I don’t know how and when the idea of positive thinking first turned up… But some people insistently keep advocating that it always helps. They say that “positive thinking” heals!

Honestly, I’ve always been suspicious of the effect that positive thinking has on people’s lives. I mean, ”C’mon”, how come can we expect someone who has just lost their parent or a loved one to do so. Or, try to advocate this idea to an amputee soldier?

I should mention that I had a recent experience proving the usefulness of positive thinking. I’ll come to that shortly. Before that, I want to dwell on an article that I read the other day, called “The History of Positive Thinking”. The article underlined that Dr. Norman Vincent Peale, a preacher and pastor who popularized this idea said, “if you can change your attitude, you can change your life.” To me, it was pretty far-stretched. The article also said that he urged people to consciously train themselves to be optimistic and enthusiastic, to believe in themselves, to refuse to dwell on negative thoughts, and to visualize success. He also vigorously advocated forgiveness, gratitude, and building one’s character.

After he made that statement, the whole psychiatric community rushed to slam him, according to the article. His theories evoked a broad criticism from psychiatrists, who labeled his advice shallow, simplistic, and possibly dangerous. They believed that, ultimately, those who tried his methods would end up disillusioned and worse off than before. He was labeled a confidence man and a charlatan.

Last Sunday, I came across one of my friends whom I hadn’t seen in a long time. She looked a little bit skinnier to me. Actually, I never saw her so weak before. While we were talking, I didn’t want to bring it up. I didn’t want to offend or upset her in a way. However, during the course of our conversations she said; ” I’m sure you noticed that I look unusually meager. I got sick last summer, Cuneyt. I was diagnosed with breast cancer. That’s why I look like a zombie.”
I tried to offer some encouraging words, but she continued saying; “But you know what? I never noticed how beautiful life was… I mean, one realizes only in sickness what a blessing it is to lead a normal, healthy life, and how good it is to have a loving family. Unfortunately, people don’t notice how important those things are when they are healthy.”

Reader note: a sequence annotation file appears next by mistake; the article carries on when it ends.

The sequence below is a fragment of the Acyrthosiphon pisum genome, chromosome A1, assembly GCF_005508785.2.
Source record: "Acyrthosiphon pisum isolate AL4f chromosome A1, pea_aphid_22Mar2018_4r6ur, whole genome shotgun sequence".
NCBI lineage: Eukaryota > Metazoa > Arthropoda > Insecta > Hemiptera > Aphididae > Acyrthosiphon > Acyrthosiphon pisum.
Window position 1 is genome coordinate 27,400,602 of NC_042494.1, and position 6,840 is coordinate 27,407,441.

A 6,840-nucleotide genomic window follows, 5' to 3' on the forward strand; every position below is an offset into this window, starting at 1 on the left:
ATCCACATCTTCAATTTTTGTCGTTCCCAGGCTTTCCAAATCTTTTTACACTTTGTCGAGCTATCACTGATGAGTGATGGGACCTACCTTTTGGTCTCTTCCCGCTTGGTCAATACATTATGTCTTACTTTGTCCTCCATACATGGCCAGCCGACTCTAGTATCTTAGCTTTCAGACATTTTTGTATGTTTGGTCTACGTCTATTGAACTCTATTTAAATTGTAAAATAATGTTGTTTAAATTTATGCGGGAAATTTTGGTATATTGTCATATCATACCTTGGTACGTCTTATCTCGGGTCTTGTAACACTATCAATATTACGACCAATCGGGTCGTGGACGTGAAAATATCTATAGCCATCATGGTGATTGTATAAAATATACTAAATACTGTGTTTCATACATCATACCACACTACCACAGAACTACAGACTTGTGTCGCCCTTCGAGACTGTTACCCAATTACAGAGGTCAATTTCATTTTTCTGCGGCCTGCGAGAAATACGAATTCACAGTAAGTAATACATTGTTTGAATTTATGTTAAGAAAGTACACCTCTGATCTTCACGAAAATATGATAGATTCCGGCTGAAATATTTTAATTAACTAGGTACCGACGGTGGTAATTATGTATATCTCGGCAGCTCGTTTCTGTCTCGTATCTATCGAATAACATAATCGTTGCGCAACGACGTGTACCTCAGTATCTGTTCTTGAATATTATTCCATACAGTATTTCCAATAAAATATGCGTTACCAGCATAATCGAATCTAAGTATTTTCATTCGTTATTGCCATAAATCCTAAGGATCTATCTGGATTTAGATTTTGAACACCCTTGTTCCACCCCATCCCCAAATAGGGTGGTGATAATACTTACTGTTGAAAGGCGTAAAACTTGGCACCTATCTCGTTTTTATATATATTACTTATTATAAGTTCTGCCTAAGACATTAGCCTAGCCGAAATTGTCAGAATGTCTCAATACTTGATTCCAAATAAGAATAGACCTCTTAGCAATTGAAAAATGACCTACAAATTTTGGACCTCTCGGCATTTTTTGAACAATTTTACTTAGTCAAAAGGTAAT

Her words made me feel bad. You know, it is so sad to hear such words from someone you know. It made an impact on me and I confessed to her; “I don’t know what to say, but I feel obliged to say something to you. First of all… No… Never, never give up. I know how easy it is for me to say that, but don’t. I cannot figure out what I would do if I were you. However, I see you are beyond strong enough to cope with this evil disease.”

Just then she looked in my eyes. They were smiling. She held my hand and said; “My friend, you are so nice. But believe me, I’m used to it. I realized that I need to take everything in stride… These days, I try not to get angry. To stay cool and calm. And more importantly, I try to be positive. You won’t believe it, but it really helps.” Yes, it was she who made me mull over this idea so lengthily. And, look at the person who said that. She was on the brink of dying, but she advocated how great it is to become positive minded. If I were her, I would not care about anything or anybody. I’m dying, right? So who cares what’s happening to what or who?

Later during the conversation I learned that her boyfriend left her when he heard about her situation. She said it was not the illness but his act that struck her most at the time. Soon, she started living with her mom, “I was like a child again. I found my mom next to me.. She started clean my bed, as soon as my vomiting started. I caught her crying secretly a few times. She never made me feel like I was sick,” by this time she was sobbing, and I felt a tear drop close to the edge of my right eye. I turned my head and continued to listen. “She started going to the gym with me. Oh my god, I am so lucky to have such a great mom. She kept talking about the time when I would be done with this illness, and she coached me on how to deal with the sudden shivering and vomiting. Chemo was shaking my body, and I was watching myself in the mirror each night after she went to sleep. I never had a bald head earlier.” We were at a shopping mall in Queens and I noticed that people passing by enjoyed watching us. I suggested that we go somewhere to sit down, and continue to talk. After a while, I pictured myself earlier in the morning. I was full of energy then and thought it was Sunday and it would be my day. I was supposed to play soccer with friends, do a little shopping and have fun. But now… Goodness! How exhausted I felt. They say life is ever full of surprises. That surprise was not fun though. Good thing, she said she was recovering for last two months.

W. Clement Stone once said; “There is little difference in people, but that little difference makes a big difference. The little difference is attitude. The big difference is whether it is positive or negative.“

I’m still a little confused over the effect of “positive thinking”. But, I believe I’ve started changing sides on this subject. I know positive thinking is not the Holy Grail. But it makes life more convenient. Maybe we should pull up some questions to find an approach. Does having a positive attitude affect the way we live? Or, does it help us communicate with others and create a warm-up in first time encounters? Or rather, is being negative affecting our fate? What do we earn or lose with or without being positive? I know my answers. How about you?